Lunation

Comments and questions about the APOD on the main view screen.
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orin stepanek
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Lunation

Post by orin stepanek » Mon Nov 14, 2005 2:40 am

The Moon wobbles once an orbit; the Earth also wobbles once an orbit. Is this phenomenon the norm or is it relatively rare? I mean do other planets and their moons have this wobble?
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Post by ta152h0 » Wed Nov 16, 2005 9:47 pm

I also wobble aslbeit at a higher frequency :D
There was a story on the History Channerl that discussed the link between the pyraminds and astronomy and the alignment of a long hole coincided with the predicted position of a star 13000 years ago ( implying the earth wobbled once every 26000 years. Pass the ice cold one, I earned it :D
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Re: lunation

Post by S. Bilderback » Wed Nov 16, 2005 11:18 pm

ta152h0 wrote: There was a story on the History Channerl that discussed the link between the pyraminds and astronomy and the alignment of a long hole coincided with the predicted position of a star 13000 years ago ( implying the earth wobbled once every 26000 years). Pass the ice cold one, I earned it :D
Pass the cold LaBatt Blue is right. The 26,000 cycle of the northern axis pointing away from the Sun at perihelion to Aphelion and back again is the largest factor in the Earth’s Ice Age cycle (that, ya know, kina buries Canada under 2 kilometers of snow ah).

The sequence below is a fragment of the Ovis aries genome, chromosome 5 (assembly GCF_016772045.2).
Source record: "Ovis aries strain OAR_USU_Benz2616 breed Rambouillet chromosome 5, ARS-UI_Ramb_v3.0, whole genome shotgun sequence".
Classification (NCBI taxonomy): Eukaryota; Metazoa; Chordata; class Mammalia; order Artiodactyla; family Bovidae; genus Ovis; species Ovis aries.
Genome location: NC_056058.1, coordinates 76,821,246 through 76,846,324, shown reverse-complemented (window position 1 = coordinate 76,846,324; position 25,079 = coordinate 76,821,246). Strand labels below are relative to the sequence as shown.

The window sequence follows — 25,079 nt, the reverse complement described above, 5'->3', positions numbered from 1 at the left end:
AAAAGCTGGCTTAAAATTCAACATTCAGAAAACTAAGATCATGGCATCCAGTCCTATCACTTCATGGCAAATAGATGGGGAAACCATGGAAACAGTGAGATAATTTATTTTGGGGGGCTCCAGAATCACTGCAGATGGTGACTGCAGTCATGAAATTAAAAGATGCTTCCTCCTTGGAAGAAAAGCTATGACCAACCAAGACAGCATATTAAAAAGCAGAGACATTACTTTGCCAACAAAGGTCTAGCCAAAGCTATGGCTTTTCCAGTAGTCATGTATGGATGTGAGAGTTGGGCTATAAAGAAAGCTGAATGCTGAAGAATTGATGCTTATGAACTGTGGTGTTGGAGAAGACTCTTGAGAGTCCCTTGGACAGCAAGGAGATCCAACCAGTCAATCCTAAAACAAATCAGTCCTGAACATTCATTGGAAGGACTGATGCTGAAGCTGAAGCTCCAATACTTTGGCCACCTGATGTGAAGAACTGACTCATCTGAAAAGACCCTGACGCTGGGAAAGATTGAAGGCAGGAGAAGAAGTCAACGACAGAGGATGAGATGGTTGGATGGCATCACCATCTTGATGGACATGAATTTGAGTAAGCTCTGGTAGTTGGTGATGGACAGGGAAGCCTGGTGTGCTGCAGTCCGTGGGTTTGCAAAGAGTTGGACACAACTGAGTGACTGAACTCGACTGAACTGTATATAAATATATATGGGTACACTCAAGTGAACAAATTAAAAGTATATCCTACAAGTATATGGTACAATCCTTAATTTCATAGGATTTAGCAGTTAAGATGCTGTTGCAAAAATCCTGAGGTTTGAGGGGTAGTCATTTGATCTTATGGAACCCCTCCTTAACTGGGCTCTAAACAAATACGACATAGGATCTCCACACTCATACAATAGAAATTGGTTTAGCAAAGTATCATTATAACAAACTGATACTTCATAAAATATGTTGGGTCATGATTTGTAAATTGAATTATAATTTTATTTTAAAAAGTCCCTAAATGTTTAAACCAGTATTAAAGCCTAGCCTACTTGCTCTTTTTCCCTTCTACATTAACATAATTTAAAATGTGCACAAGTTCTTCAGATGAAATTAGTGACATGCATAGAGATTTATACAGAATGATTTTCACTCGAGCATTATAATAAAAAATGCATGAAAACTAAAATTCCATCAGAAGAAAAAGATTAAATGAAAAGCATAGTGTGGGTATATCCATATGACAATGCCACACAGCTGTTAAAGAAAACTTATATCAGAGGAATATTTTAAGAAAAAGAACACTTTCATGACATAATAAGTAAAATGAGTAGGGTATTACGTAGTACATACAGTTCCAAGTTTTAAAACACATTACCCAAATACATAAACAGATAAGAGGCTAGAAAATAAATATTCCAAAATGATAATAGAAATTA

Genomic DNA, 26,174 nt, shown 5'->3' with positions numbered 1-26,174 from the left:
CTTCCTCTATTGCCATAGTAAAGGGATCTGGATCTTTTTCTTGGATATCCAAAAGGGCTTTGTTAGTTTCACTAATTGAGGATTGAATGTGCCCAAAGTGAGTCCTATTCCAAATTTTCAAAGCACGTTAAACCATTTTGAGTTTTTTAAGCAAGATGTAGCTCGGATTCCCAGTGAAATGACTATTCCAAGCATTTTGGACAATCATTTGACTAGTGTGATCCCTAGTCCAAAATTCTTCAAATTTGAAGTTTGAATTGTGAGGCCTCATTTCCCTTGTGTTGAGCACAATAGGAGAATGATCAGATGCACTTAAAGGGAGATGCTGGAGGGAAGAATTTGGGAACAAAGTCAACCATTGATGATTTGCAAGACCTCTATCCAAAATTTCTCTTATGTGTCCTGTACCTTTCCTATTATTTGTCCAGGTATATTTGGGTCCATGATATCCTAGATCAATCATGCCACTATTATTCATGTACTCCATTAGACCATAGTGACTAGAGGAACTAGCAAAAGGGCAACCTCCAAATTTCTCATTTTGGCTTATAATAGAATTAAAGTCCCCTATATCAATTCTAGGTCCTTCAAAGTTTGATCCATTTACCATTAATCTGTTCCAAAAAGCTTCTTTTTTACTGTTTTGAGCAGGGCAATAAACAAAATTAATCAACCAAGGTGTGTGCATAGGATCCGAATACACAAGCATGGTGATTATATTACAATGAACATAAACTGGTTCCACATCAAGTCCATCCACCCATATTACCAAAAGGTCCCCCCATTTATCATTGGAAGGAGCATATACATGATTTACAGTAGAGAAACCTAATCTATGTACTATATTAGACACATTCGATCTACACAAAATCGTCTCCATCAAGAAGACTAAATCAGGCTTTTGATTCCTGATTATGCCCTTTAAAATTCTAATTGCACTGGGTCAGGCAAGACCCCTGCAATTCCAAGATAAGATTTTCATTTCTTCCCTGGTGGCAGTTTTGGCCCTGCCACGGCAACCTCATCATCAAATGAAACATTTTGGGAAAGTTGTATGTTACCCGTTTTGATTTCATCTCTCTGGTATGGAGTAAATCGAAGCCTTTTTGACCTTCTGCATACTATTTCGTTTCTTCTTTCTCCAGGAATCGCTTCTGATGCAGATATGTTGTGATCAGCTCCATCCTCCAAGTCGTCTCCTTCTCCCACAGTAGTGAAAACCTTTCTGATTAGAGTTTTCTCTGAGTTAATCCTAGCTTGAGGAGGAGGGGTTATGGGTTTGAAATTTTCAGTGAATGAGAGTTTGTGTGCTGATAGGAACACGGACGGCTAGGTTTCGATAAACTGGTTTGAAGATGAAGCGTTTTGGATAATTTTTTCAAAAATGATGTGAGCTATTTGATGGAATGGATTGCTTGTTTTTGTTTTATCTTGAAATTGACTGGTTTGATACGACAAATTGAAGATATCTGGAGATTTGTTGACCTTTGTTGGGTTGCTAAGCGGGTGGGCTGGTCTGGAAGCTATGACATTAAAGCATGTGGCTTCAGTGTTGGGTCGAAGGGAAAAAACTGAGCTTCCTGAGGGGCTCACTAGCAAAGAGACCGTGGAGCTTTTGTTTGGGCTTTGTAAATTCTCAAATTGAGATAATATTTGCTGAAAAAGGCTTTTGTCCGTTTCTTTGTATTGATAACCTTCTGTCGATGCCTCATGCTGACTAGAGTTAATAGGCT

Go Stars! :D

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orin stepanek
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Post by orin stepanek » Thu Nov 17, 2005 1:13 am

That's very interesting; but I was asking about the wobble that causes the changes in seasons; and whether of not all planets and or asteroids and satellites were also affected in this way. Is this a natural phenomenon or is it unique to the Earth and the Moon???
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Post by ta152h0 » Thu Nov 17, 2005 1:20 am

The wobble you refer to that causes seasonal changes are due to the geometry of the solar system, where the earth's orbit is tilted and follows an ellipse wjere the beast moves closer and further away from the sun every year, coupled with the tilt of the Earth. It is a perception of what we actually see, not what actually happens. It is a great geometry lesson.
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orin stepanek
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Post by orin stepanek » Thu Nov 17, 2005 1:28 am

OK. Makes sense. I guess I forgot some of my high schooling. Thanks!
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Post by S. Bilderback » Thu Nov 17, 2005 1:41 am

orin stepanek wrote:I was asking about the wobble that causes the changes in seasons; and whether of not all planets and or asteroids and satellites were also affected in this way. Is this a natural phenomenon or is it unique to the Earth and the Moon???